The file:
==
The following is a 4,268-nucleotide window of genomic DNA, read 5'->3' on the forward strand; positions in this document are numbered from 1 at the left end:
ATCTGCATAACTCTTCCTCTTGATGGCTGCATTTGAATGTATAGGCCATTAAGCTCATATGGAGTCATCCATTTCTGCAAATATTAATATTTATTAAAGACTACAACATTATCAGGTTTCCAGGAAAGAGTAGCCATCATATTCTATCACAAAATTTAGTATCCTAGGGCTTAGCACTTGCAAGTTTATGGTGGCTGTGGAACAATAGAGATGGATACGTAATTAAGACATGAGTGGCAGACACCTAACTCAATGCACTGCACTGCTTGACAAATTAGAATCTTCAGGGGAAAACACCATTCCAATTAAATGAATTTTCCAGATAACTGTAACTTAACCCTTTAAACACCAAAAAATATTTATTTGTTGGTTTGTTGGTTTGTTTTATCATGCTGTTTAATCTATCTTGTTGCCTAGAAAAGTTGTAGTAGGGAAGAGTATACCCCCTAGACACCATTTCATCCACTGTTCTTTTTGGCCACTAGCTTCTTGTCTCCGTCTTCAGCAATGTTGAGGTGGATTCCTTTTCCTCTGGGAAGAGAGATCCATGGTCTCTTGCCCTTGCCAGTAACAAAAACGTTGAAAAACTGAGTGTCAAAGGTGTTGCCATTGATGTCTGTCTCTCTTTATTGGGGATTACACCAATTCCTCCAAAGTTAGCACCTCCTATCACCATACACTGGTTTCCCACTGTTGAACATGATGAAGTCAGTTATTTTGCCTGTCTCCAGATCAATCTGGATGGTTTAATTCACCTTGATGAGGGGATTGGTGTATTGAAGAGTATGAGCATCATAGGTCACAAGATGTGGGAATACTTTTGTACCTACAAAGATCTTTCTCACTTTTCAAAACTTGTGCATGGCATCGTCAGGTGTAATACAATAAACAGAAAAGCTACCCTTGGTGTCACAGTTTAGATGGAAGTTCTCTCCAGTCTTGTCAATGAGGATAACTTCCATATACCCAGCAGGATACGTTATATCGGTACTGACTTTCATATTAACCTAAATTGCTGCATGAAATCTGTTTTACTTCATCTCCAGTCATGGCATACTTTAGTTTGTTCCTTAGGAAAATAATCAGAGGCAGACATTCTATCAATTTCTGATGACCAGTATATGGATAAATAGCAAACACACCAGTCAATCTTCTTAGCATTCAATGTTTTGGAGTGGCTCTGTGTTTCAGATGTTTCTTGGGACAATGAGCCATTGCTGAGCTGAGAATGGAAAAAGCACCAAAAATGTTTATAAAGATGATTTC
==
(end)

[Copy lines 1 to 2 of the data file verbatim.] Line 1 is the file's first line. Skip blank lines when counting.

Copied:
The following is a 4,268-nucleotide window of genomic DNA, read 5'->3' on the forward strand; positions in this document are numbered from 1 at the left end:
ATCTGCATAACTCTTCCTCTTGATGGCTGCATTTGAATGTATAGGCCATTAAGCTCATATGGAGTCATCCATTTCTGCAAATATTAATATTTATTAAAGACTACAACATTATCAGGTTTCCAGGAAAGAGTAGCCATCATATTCTATCACAAAATTTAGTATCCTAGGGCTTAGCACTTGCAAGTTTATGGTGGCTGTGGAACAATAGAGATGGATACGTAATTAAGACATGAGTGGCAGACACCTAACTCAATGCACTGCACTGCTTGACAAATTAGAATCTTCAGGGGAAAACACCATTCCAATTAAATGAATTTTCCAGATAACTGTAACTTAACCCTTTAAACACCAAAAAATATTTATTTGTTGGTTTGTTGGTTTGTTTTATCATGCTGTTTAATCTATCTTGTTGCCTAGAAAAGTTGTAGTAGGGAAGAGTATACCCCCTAGACACCATTTCATCCACTGTTCTTTTTGGCCACTAGCTTCTTGTCTCCGTCTTCAGCAATGTTGAGGTGGATTCCTTTTCCTCTGGGAAGAGAGATCCATGGTCTCTTGCCCTTGCCAGTAACAAAAACGTTGAAAAACTGAGTGTCAAAGGTGTTGCCATTGATGTCTGTCTCTCTTTATTGGGGATTACACCAATTCCTCCAAAGTTAGCACCTCCTATCACCATACACTGGTTTCCCACTGTTGAACATGATGAAGTCAGTTATTTTGCCTGTCTCCAGATCAATCTGGATGGTTTAATTCACCTTGATGAGGGGATTGGTGTATTGAAGAGTATGAGCATCATAGGTCACAAGATGTGGGAATACTTTTGTACCTACAAAGATCTTTCTCACTTTTCAAAACTTGTGCATGGCATCGTCAGGTGTAATACAATAAACAGAAAAGCTACCCTTGGTGTCACAGTTTAGATGGAAGTTCTCTCCAGTCTTGTCAATGAGGATAACTTCCATATACCCAGCAGGATACGTTATATCGGTACTGACTTTCATATTAACCTAAATTGCTGCATGAAATCTGTTTTACTTCATCTCCAGTCATGGCATACTTTAGTTTGTTCCTTAGGAAAATAATCAGAGGCAGACATTCTATCAATTTCTGATGACCAGTATATGGATAAATAGCAAACACACCAGTCAATCTTCTTAGCATTCAATGTTTTGGAGTGGCTCTGTGTTTCAGATGTTTCTTGGGACAATGAGCCATTGCTGAGCTGAGAATGGAAAAAGCACCAAAAATGTTTATAAAGATGATTTC